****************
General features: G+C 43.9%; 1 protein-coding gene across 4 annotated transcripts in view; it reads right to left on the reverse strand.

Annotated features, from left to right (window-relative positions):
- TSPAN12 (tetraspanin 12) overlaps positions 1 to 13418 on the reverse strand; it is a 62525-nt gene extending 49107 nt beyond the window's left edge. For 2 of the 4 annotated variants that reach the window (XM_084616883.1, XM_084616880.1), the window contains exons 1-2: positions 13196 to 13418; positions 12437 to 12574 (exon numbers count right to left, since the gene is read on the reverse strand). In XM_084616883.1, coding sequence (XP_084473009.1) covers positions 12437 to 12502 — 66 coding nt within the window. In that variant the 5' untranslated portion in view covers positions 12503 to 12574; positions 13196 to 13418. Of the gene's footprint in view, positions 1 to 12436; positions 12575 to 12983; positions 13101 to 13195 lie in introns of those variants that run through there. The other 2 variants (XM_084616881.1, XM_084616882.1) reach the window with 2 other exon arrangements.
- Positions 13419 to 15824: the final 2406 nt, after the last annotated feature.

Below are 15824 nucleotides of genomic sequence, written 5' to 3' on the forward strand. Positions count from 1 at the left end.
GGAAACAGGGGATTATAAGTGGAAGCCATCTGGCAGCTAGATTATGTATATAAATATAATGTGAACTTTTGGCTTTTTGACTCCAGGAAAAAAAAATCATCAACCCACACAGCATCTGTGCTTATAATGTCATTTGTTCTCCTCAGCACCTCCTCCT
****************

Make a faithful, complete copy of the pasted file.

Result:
General features: G+C 43.9%; 1 protein-coding gene across 4 annotated transcripts in view; it reads right to left on the reverse strand.

Annotated features, from left to right (window-relative positions):
- TSPAN12 (tetraspanin 12) overlaps positions 1 to 13418 on the reverse strand; it is a 62525-nt gene extending 49107 nt beyond the window's left edge. For 2 of the 4 annotated variants that reach the window (XM_084616883.1, XM_084616880.1), the window contains exons 1-2: positions 13196 to 13418; positions 12437 to 12574 (exon numbers count right to left, since the gene is read on the reverse strand). In XM_084616883.1, coding sequence (XP_084473009.1) covers positions 12437 to 12502 — 66 coding nt within the window. In that variant the 5' untranslated portion in view covers positions 12503 to 12574; positions 13196 to 13418. Of the gene's footprint in view, positions 1 to 12436; positions 12575 to 12983; positions 13101 to 13195 lie in introns of those variants that run through there. The other 2 variants (XM_084616881.1, XM_084616882.1) reach the window with 2 other exon arrangements.
- Positions 13419 to 15824: the final 2406 nt, after the last annotated feature.

Below are 15824 nucleotides of genomic sequence, written 5' to 3' on the forward strand. Positions count from 1 at the left end.
GGAAACAGGGGATTATAAGTGGAAGCCATCTGGCAGCTAGATTATGTATATAAATATAATGTGAACTTTTGGCTTTTTGACTCCAGGAAAAAAAAATCATCAACCCACACAGCATCTGTGCTTATAATGTCATTTGTTCTCCTCAGCACCTCCTCCT